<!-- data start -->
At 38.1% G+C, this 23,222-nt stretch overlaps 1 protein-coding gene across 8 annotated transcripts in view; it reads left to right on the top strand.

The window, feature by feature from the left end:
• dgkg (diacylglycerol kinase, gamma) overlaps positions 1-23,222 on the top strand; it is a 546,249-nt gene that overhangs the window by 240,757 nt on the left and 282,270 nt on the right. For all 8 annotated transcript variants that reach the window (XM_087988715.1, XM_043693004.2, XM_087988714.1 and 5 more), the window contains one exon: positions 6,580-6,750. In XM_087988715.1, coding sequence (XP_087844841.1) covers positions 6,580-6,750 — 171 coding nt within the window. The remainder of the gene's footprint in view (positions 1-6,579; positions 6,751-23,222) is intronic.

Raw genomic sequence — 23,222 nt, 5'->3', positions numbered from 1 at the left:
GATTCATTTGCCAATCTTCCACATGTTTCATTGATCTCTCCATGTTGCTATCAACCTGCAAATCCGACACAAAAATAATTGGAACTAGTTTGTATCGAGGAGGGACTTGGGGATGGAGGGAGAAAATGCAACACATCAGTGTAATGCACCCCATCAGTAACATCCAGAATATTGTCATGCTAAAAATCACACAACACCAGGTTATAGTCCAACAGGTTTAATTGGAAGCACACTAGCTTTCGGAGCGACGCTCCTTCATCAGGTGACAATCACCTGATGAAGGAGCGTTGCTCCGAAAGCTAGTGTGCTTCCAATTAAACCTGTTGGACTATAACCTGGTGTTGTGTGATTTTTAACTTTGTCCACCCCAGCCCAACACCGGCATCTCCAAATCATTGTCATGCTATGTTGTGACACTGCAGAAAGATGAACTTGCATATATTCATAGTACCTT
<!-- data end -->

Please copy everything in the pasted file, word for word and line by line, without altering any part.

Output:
At 38.1% G+C, this 23,222-nt stretch overlaps 1 protein-coding gene across 8 annotated transcripts in view; it reads left to right on the top strand.

The window, feature by feature from the left end:
• dgkg (diacylglycerol kinase, gamma) overlaps positions 1-23,222 on the top strand; it is a 546,249-nt gene that overhangs the window by 240,757 nt on the left and 282,270 nt on the right. For all 8 annotated transcript variants that reach the window (XM_087988715.1, XM_043693004.2, XM_087988714.1 and 5 more), the window contains one exon: positions 6,580-6,750. In XM_087988715.1, coding sequence (XP_087844841.1) covers positions 6,580-6,750 — 171 coding nt within the window. The remainder of the gene's footprint in view (positions 1-6,579; positions 6,751-23,222) is intronic.

Raw genomic sequence — 23,222 nt, 5'->3', positions numbered from 1 at the left:
GATTCATTTGCCAATCTTCCACATGTTTCATTGATCTCTCCATGTTGCTATCAACCTGCAAATCCGACACAAAAATAATTGGAACTAGTTTGTATCGAGGAGGGACTTGGGGATGGAGGGAGAAAATGCAACACATCAGTGTAATGCACCCCATCAGTAACATCCAGAATATTGTCATGCTAAAAATCACACAACACCAGGTTATAGTCCAACAGGTTTAATTGGAAGCACACTAGCTTTCGGAGCGACGCTCCTTCATCAGGTGACAATCACCTGATGAAGGAGCGTTGCTCCGAAAGCTAGTGTGCTTCCAATTAAACCTGTTGGACTATAACCTGGTGTTGTGTGATTTTTAACTTTGTCCACCCCAGCCCAACACCGGCATCTCCAAATCATTGTCATGCTATGTTGTGACACTGCAGAAAGATGAACTTGCATATATTCATAGTACCTT